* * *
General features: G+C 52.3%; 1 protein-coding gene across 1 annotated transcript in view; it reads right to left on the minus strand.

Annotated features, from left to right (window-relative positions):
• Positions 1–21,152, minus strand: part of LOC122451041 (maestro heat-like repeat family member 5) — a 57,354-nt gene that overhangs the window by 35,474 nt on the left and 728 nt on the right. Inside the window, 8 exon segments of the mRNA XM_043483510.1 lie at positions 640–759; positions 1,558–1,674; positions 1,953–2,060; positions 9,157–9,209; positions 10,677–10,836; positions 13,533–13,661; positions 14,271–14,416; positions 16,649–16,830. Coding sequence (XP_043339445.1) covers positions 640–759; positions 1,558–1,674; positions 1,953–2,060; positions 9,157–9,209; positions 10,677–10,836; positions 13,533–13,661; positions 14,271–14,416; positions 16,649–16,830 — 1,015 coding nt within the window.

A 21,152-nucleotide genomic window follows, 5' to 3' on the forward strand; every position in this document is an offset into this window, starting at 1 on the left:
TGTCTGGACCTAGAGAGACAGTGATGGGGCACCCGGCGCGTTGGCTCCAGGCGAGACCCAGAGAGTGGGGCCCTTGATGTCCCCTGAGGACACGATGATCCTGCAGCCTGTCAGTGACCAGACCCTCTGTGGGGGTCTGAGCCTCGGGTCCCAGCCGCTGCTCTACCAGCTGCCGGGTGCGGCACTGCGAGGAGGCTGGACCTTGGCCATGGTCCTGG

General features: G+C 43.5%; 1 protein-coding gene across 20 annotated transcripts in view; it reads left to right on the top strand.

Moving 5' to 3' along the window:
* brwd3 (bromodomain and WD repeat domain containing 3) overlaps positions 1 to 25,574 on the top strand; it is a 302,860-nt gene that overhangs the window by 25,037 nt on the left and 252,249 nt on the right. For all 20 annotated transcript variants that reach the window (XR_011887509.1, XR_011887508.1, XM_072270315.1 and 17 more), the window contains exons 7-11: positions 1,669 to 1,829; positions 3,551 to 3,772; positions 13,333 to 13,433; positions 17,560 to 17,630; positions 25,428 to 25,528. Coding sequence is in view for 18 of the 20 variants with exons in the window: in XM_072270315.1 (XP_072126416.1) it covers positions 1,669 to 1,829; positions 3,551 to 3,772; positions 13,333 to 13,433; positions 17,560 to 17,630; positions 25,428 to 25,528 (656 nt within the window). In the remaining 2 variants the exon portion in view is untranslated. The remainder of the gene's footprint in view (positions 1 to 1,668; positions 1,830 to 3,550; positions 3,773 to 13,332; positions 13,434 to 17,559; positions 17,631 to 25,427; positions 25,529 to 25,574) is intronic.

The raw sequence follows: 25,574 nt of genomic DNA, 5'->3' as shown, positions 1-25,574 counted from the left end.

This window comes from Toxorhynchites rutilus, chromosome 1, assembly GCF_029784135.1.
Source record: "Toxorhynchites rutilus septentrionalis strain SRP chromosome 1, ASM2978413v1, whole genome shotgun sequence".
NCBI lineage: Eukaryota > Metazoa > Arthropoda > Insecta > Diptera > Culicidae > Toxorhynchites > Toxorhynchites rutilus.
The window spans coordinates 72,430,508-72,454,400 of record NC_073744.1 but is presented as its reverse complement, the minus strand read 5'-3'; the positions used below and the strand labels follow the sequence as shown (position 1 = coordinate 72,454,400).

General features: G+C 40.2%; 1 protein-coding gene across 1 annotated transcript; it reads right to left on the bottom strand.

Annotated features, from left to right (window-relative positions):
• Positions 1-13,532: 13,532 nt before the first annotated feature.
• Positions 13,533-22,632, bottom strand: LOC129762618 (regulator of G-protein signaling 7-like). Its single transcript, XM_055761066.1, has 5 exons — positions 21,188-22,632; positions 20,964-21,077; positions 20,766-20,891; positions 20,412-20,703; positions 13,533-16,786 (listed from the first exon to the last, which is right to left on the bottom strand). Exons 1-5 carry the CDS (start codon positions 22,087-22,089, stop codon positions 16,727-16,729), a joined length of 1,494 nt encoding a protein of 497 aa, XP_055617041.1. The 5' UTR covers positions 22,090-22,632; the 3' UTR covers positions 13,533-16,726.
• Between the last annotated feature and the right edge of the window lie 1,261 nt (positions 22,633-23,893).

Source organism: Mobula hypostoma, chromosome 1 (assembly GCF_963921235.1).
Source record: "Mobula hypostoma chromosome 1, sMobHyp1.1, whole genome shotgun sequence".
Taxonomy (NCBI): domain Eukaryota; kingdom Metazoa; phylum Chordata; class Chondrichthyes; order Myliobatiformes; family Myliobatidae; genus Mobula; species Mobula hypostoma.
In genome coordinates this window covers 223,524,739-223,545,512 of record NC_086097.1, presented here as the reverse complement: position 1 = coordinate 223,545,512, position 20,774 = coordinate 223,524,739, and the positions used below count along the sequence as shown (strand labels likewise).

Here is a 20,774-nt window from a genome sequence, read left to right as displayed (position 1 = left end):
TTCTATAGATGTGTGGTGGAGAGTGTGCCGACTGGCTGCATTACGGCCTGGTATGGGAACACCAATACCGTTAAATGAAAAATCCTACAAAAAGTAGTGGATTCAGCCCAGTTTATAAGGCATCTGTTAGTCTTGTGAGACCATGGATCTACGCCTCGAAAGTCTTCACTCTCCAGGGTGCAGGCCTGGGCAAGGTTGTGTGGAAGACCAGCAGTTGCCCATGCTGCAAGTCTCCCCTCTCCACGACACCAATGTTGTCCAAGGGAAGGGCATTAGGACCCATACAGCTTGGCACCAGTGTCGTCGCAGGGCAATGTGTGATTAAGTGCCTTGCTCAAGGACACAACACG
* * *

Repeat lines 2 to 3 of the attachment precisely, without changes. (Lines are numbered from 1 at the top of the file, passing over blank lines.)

Annotated features, from left to right (window-relative positions):
• Positions 1–21,152, minus strand: part of LOC122451041 (maestro heat-like repeat family member 5) — a 57,354-nt gene that overhangs the window by 35,474 nt on the left and 728 nt on the right. Inside the window, 8 exon segments of the mRNA XM_043483510.1 lie at positions 640–759; positions 1,558–1,674; positions 1,953–2,060; positions 9,157–9,209; positions 10,677–10,836; positions 13,533–13,661; positions 14,271–14,416; positions 16,649–16,830. Coding sequence (XP_043339445.1) covers positions 640–759; positions 1,558–1,674; positions 1,953–2,060; positions 9,157–9,209; positions 10,677–10,836; positions 13,533–13,661; positions 14,271–14,416; positions 16,649–16,830 — 1,015 coding nt within the window.